The first time someone suggested we get a camper, I scoffed. In all fairness, it was my in-laws. They suggested we get a camper and join them each summer in Fun Valley, Colorado. Not that I have any problem with fun or valleys—but that place wasn’t the idyllic picture of camping I saw in my head.
Ever since my first child was born, we had been tent campers. We found it mesmerizing to awaken under the canvas with birds chirping, or even hearing those pesky raccoon bandits make off with food in the middle of the night. (We shined a flashlight on their bums through the open tent flap as they gimped into the woods, a full package of lunch meat in their grubby paws.)
Tent camping was fun.
But, the idea of a hard side camper? Nah. And, in a place as tightly congested as Fun Valley, while hearing ATVs zipping by at all hours? Hard pass.
So, we didn’t buy a camper. At least, not yet.
We had a nice, big 10×14 Coleman Instant Tent. It was plenty big for a queen air mattress for the wife, a pack n’ play for our baby, sleeping bags for our children and the kennel for our puppy.
We scouted the biggest campsites deep in forests or with relaxing views by water, and it was bliss.
That assumed, of course, that we didn’t hit those rainy spring breaks—the ones that stranded us indoors for a week and saturated our tent. At first, that pat-a-tat on the canvas was soothing. We simply took a few extra naps between games of Uno with the kiddos.
By day 3, sharing a tent with 3 kids, a dog, and an agitated wife, it began to feel a bit like a pup tent. And when we opened the tent to take the dog or children to the bathroom and water tracked in, the vinyl floor becomes a wet mess.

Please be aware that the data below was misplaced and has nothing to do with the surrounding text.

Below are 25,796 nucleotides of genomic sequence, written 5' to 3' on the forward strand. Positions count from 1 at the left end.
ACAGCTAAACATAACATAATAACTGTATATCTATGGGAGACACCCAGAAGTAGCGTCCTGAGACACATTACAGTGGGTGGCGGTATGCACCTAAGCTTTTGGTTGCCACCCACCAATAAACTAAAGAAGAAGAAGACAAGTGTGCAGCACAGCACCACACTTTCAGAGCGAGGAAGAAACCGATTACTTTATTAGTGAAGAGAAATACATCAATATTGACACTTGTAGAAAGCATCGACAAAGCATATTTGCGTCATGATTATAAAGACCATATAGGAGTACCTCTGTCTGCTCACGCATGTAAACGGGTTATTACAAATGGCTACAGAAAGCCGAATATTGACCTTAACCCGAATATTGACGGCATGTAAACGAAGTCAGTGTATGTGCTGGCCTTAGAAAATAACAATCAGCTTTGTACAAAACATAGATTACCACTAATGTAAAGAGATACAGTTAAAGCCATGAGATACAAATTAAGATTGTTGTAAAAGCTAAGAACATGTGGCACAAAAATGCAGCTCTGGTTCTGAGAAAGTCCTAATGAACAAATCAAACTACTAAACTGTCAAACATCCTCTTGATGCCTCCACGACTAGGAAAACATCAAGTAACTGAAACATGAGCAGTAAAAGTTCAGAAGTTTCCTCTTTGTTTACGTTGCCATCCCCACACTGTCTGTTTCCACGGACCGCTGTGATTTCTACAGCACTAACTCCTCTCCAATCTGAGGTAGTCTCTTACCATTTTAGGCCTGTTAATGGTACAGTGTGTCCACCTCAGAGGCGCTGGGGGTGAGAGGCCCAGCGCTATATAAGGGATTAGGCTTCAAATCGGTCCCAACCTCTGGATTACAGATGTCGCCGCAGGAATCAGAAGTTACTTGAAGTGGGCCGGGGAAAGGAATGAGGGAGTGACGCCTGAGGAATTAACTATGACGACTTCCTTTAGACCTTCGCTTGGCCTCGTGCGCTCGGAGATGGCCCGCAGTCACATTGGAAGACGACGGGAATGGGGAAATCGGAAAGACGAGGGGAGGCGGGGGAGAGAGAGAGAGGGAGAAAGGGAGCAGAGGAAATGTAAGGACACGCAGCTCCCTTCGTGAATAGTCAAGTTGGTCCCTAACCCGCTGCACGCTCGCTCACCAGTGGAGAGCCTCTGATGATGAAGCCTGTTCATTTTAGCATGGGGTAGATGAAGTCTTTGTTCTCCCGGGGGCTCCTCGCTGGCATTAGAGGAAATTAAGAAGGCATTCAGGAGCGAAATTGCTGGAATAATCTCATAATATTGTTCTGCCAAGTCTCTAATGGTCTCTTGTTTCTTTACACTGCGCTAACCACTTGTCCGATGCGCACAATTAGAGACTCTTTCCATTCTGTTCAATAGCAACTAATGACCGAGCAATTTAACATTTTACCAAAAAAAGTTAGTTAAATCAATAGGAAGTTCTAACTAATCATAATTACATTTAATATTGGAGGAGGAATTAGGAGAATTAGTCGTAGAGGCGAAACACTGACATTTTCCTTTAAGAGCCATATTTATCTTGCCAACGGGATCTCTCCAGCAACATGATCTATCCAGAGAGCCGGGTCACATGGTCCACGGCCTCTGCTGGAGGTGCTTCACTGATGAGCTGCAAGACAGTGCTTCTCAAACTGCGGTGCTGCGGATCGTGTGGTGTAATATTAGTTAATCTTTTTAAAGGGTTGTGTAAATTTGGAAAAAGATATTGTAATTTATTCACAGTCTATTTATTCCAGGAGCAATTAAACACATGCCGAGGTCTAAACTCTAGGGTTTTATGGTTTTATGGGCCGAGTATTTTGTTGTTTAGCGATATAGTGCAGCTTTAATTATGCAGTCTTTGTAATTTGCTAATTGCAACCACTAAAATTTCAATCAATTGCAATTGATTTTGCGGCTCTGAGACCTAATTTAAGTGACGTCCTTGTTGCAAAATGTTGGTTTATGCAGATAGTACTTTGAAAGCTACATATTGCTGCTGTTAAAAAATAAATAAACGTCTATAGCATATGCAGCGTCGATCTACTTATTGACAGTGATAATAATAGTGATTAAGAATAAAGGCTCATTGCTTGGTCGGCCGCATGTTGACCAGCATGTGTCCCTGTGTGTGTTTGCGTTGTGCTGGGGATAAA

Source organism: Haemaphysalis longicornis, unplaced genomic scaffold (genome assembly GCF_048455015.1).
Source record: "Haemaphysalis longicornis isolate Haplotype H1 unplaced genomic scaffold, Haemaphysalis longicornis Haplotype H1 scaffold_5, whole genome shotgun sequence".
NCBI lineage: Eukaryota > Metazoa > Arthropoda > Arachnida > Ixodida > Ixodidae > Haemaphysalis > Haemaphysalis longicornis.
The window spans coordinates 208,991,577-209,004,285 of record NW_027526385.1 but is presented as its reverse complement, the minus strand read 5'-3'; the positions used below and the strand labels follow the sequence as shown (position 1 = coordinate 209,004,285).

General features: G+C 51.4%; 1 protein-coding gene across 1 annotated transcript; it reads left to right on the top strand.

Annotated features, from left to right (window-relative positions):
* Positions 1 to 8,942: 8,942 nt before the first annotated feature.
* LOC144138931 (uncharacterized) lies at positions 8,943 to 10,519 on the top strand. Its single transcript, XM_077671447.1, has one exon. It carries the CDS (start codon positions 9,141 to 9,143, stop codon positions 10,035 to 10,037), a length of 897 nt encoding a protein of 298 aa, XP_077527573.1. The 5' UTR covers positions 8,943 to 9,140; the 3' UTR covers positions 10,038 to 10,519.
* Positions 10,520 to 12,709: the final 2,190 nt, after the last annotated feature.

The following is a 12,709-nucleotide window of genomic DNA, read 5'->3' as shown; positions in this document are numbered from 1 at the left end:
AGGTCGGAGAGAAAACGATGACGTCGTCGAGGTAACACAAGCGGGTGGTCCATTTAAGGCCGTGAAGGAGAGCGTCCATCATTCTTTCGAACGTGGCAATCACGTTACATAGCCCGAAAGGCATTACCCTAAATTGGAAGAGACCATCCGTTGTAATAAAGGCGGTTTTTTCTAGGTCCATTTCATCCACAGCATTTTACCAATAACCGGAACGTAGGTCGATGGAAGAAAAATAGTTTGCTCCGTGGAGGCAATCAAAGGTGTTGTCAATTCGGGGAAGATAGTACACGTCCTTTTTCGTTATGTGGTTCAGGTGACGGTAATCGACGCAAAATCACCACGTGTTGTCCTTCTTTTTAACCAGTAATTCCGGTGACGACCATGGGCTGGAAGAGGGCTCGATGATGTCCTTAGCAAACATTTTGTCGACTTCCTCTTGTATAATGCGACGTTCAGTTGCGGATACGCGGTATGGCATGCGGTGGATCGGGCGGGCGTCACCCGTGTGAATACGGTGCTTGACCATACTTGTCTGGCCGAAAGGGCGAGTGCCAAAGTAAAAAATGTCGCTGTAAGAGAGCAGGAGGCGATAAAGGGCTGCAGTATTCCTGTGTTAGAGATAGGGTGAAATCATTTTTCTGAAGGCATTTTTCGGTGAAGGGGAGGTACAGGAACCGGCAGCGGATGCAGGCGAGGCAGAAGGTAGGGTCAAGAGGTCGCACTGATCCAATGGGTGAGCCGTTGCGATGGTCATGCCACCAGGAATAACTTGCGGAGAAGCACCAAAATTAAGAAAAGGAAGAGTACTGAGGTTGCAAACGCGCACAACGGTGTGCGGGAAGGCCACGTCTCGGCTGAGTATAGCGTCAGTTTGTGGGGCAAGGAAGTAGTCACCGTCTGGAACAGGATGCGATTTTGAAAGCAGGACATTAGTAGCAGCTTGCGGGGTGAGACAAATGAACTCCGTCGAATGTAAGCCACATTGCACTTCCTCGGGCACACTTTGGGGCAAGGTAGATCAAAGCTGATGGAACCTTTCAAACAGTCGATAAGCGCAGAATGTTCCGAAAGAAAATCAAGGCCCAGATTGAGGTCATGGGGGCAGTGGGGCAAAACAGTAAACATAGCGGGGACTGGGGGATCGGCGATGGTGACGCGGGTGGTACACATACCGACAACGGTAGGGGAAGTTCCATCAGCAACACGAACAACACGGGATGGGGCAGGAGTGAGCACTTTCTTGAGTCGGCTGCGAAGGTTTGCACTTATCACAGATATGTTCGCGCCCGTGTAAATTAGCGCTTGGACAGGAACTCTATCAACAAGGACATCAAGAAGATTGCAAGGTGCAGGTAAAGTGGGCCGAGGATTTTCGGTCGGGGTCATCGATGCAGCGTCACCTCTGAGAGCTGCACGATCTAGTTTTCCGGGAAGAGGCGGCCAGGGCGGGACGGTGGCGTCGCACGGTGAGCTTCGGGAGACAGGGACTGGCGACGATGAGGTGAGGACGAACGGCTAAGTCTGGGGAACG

Other times, there were days we left our puppy in the tent while we were out having fun—the places dogs weren’t allowed. We found ourselves worrying about her, hoping she wasn’t sad that we were away.
As that puppy became an old dog, we wanted to be able to leave her in more comfortable confines with AC, heat and reasonable security.
And so, with the prodding of my wife, the scoffing began to soften. In 2016, we began the hunt. Literally 1 day before we were set to go to Fun Valley with the in-laws, we bought our first pop-up camper. It seemed a reasonable compromise between the things we needed and the tent camping we loved.
The camper was a mere $3,500. We paid cash.
I learned so much from that camper. For instance—don’t rush the purchase. That first camper had its blemishes. The floor was old linoleum. The door was a challenge unless we were perfectly leveled. The previous owner installed a replacement water reservoir in a compartment in the cabin rather than underneath the floor, which ate up storage space.
We loved and hated that camper. It was huge with a King on one end, a queen on the other, a potty and a shower. We developed family rules. You can pee in the camper at night. But, under no conditions do you poop in the camper. Nobody wants to clean that crap from a cassette potty. (Our youngest tested that rule at least once.)
And thus began our adventures.
We’ve never taken the pop-up back to Fun Valley. But, we found adventure.
In 2017, without the baggage of experience, we towed her 5,500 miles hitched to the back of an old Honda Pilot.
Twenty states and 15,000 miles later, we’re still going strong. With stories—oh the stories. Someone said I should share our epic adventures with the world.
So, for you, dear reader—this post begins the journey.
Our family handle is #MacBeTrippin. And this is our adventure.